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Why reimbursement lags for MR-conditional CRM devices, and what to do about it

October 02, 2019
From the October 2019 issue of HealthCare Business News magazine

3. Education: Make sure physicians are kept up to date on the latest approved devices. Non-conditional CRM devices have recently been approved by the FDA for MRs up to 1.5 Tesla units. It may only be a few years until these devices are approved at up to 3.0 Tesla. MRs at that power are more attractive to physicians because the higher the Tesla, the sharper the clarity of the images.

It’s clear that the market is trending toward these newer MR-compatible devices. Approximately a year ago, patients who were pacemaker-dependent were not allowed to have an MR scan with a non-conditional device. That’s no longer the case and that’s progress that continues.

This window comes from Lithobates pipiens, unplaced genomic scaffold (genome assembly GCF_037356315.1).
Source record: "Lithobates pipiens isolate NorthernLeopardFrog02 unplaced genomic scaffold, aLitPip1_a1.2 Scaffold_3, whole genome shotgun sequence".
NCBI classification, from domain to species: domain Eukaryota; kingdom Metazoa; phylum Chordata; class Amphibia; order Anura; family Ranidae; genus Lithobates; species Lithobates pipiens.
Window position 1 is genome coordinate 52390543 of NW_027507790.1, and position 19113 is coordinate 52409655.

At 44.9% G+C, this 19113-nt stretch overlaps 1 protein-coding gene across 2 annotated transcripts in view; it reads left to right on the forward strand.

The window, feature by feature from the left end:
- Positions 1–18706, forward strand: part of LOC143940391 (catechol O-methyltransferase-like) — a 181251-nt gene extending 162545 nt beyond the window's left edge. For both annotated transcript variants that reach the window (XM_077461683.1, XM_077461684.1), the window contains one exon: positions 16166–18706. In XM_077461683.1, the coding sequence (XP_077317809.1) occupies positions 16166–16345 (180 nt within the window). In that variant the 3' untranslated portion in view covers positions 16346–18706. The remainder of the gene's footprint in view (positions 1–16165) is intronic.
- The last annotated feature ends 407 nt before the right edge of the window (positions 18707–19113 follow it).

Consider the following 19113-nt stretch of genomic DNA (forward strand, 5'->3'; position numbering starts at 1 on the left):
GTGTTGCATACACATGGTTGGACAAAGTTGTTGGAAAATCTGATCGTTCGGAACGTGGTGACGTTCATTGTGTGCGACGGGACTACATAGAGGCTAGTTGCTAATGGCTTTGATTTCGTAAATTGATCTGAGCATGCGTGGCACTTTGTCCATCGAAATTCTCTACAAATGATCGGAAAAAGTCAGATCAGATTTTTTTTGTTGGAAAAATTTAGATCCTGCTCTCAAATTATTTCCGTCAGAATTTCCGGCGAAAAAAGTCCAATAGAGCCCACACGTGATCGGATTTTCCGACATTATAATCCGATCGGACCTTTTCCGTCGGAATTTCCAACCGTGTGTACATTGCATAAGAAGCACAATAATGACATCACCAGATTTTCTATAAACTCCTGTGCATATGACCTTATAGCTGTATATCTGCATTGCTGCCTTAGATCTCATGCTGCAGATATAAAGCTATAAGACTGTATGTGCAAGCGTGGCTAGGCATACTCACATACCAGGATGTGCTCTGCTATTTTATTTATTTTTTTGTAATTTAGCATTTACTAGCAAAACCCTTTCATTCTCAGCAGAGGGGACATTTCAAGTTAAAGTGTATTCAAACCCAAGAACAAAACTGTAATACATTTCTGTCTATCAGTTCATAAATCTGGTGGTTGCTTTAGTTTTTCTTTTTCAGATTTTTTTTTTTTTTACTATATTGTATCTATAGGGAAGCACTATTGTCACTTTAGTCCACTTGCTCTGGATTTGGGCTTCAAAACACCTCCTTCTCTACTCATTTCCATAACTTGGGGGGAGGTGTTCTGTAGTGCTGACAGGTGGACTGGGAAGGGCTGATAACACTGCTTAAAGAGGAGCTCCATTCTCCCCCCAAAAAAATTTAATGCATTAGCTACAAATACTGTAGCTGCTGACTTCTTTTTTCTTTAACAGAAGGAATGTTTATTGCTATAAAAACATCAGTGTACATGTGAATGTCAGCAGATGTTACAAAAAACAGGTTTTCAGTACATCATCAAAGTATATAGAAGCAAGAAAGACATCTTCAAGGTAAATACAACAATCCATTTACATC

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Because non-conditional MR devices have a six to14-year lifespan, the issue of lagging reimbursement will continue to impact the healthcare industry. It is impossible to predict who will and who won’t need an MR at some future date with certainty, making MR-compatible CRMs an optimal choice for physicians and an inevitable part of standard care. Suppliers would do well to look to the future and ensure all patients can safely undergo an MR by limiting manufacturing to the safest choice.

About the author: Doug Beinborn is a senior director in physician preference and contract services and works closely with industry and hospital members in the cardiovascular, orthopedic and neuro intervention space.

Doug Beinborn
Prior to joining Vizient, Doug worked for Mayo Clinic, administratively leading the Heart Rhythm Services program, which involved procedural practice, clinics and hospital services. He has edited for three different clinical journals and held various positions within the Heart Rhythm Society including on the board of trustees.

Doug has a Bachelor of Science degree in Nursing and a Master of Arts in Health and Human Services administration.

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